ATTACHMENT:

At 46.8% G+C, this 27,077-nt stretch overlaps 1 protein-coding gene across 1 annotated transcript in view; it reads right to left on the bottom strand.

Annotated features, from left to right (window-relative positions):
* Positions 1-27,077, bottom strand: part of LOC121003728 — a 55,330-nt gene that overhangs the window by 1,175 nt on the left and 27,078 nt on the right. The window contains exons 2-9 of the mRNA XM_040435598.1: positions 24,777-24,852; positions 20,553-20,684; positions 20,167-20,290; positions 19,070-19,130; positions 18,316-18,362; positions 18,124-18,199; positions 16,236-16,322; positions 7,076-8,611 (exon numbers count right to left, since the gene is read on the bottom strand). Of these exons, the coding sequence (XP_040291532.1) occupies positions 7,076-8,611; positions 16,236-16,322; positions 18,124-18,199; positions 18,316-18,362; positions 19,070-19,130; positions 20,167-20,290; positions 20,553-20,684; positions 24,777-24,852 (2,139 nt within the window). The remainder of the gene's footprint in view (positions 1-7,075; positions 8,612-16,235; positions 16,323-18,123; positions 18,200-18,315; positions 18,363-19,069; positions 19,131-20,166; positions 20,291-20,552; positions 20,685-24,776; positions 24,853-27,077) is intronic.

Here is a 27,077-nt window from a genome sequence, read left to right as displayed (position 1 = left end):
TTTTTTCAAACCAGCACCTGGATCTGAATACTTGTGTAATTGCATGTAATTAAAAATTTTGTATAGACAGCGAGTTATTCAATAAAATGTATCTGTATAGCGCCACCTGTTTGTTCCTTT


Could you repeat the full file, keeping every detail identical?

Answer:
At 46.8% G+C, this 27,077-nt stretch overlaps 1 protein-coding gene across 1 annotated transcript in view; it reads right to left on the bottom strand.

Annotated features, from left to right (window-relative positions):
* Positions 1-27,077, bottom strand: part of LOC121003728 — a 55,330-nt gene that overhangs the window by 1,175 nt on the left and 27,078 nt on the right. The window contains exons 2-9 of the mRNA XM_040435598.1: positions 24,777-24,852; positions 20,553-20,684; positions 20,167-20,290; positions 19,070-19,130; positions 18,316-18,362; positions 18,124-18,199; positions 16,236-16,322; positions 7,076-8,611 (exon numbers count right to left, since the gene is read on the bottom strand). Of these exons, the coding sequence (XP_040291532.1) occupies positions 7,076-8,611; positions 16,236-16,322; positions 18,124-18,199; positions 18,316-18,362; positions 19,070-19,130; positions 20,167-20,290; positions 20,553-20,684; positions 24,777-24,852 (2,139 nt within the window). The remainder of the gene's footprint in view (positions 1-7,075; positions 8,612-16,235; positions 16,323-18,123; positions 18,200-18,315; positions 18,363-19,069; positions 19,131-20,166; positions 20,291-20,552; positions 20,685-24,776; positions 24,853-27,077) is intronic.

Here is a 27,077-nt window from a genome sequence, read left to right as displayed (position 1 = left end):
TTTTTTCAAACCAGCACCTGGATCTGAATACTTGTGTAATTGCATGTAATTAAAAATTTTGTATAGACAGCGAGTTATTCAATAAAATGTATCTGTATAGCGCCACCTGTTTGTTCCTTT